|Member of the U.S. House of Representatives|
from Nebraska's 2nd district
March 4, 1883 - August 17, 1889
|Gilbert L. Laws|
|Born||June 20, 1849|
Fowlerville, New York
|Died||August 17, 1889 (aged 40)|
|Alma mater||University of Michigan Law School|
James Laird (June 20, 1849 - August 17, 1889) was an American Republican Party politician.
Laird was born in Fowlerville, New York, and moved with his parents to Hillsdale County, Michigan. He attended Adrian College and enlisted at thirteen in the Sixteenth Regiment of the Michigan Volunteer Infantry in the Army of the Potomac during the American Civil War. At Gaines' Mill, a musket ball struck him in the breast; he was taken prisoner and held for six weeks at Libby Prison before being exchanged. Later he served at Chancellorsville and Gettysburg, and, after re-enlisting in 1864, took part in the Petersburg campaign. Over three years, from 1862 to 1865, he was wounded five times, and rose to the rank of major by the time he was seventeen. His two brothers both died in the war. He graduated from the law department of the University of Michigan at Ann Arbor and was admitted to the bar.
He set up practice in Hastings, Nebraska, in 1872 and was a member of the Nebraska constitutional convention of 1875. He was elected as a Republican to fill the newly created 2nd district seat to the U.S. House of Representatives to the Forty-eighth United States Congress. He supported the moderate coinage of silver and favored revision of the high protective tariff, but not to the extent that would make him support either the Morrison tariff bill of 1886 or the Mills tariff bill of 1888. In that respect, he stayed safely in the good graces of the national party, and beat Democratic challengers easily, even with Prohibition third party candidates carrying somewhere between three and ten percent of the vote in a congressional race. As a member of the Military Affairs Committee, he pushed through a bill to make provision for homes for disabled soldiers in every state in the Union. He also served on the Pensions committee. As one senator said later, "No ex-soldier ever appealed to him in vain, and his generous nature could refuse nothing to the suffering or dependent." Breaking with other members of the Republican party, Laird strove to clear the name of General Fitz John Porter, who had been his old commanding general. "There was in his voice the sound of the ring of the saber," Congressman Byron Cutcheon of Michigan commented, "there was in his utterances the rattle of small arms in battle." Certainly one fellow congressman had cause to feel so that summer, when Laird took out a grievance by socking him in the mouth.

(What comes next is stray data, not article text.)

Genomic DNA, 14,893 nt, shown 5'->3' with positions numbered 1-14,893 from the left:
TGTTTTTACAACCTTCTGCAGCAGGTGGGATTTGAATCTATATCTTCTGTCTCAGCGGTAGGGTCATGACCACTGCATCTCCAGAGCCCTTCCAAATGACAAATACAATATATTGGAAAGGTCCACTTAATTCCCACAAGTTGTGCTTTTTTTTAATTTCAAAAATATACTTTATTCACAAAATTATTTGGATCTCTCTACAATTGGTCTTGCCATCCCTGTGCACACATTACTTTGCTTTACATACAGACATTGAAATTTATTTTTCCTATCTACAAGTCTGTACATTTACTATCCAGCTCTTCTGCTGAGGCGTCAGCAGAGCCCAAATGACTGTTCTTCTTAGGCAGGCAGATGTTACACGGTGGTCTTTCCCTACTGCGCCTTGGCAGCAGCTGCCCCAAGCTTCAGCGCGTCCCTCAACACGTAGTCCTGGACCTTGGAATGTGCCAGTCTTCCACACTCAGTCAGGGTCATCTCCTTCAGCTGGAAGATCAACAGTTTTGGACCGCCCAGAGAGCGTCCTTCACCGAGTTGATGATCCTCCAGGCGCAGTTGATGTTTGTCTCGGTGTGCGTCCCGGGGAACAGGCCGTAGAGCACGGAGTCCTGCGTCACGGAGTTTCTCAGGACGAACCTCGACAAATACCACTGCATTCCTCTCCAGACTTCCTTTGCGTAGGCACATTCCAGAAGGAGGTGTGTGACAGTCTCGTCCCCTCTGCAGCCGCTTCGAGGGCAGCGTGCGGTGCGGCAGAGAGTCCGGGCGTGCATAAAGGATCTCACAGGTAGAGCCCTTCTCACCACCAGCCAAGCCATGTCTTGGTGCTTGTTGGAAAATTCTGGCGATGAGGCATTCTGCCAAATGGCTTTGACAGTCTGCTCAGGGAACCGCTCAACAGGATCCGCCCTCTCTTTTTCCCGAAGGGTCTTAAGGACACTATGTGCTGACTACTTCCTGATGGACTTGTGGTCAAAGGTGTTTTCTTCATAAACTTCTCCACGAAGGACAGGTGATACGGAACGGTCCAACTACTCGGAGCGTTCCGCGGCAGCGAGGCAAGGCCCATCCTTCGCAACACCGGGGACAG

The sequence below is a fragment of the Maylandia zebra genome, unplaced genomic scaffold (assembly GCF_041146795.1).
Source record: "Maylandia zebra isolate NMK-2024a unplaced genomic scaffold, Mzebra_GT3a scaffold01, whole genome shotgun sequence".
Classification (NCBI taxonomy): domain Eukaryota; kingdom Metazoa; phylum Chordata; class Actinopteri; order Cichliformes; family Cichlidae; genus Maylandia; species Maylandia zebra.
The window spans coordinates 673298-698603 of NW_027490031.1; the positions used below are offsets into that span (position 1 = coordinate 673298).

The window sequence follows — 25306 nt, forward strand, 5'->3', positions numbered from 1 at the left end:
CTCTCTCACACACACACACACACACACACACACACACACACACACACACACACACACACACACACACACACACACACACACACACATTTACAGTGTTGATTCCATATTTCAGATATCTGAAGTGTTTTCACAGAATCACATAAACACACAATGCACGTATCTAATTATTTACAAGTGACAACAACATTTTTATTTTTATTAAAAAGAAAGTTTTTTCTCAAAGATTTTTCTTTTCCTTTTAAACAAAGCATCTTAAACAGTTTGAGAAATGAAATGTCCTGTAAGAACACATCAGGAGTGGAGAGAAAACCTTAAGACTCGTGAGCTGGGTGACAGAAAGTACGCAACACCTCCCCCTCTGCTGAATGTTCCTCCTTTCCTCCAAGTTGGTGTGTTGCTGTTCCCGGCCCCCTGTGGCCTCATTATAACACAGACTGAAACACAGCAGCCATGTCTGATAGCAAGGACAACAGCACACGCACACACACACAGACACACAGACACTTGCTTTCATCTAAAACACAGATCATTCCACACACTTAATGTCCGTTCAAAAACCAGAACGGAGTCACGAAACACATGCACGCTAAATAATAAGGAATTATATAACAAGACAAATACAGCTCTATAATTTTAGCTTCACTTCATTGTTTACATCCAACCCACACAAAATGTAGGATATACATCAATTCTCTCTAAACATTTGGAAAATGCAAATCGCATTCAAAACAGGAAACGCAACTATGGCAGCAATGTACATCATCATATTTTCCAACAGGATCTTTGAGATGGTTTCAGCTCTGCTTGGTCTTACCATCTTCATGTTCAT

He was re-elected three times serving from March 4, 1883, but after his re-election in 1888 had a nervous breakdown, complicated by insomnia; as a result, he never took his seat in the lame-duck session of the Fiftieth Congress and had no chance to attend the Congress that followed it. He died on August 17, 1889, in Hastings, aged 40. Laird is buried in Hastings' Parkview Cemetery.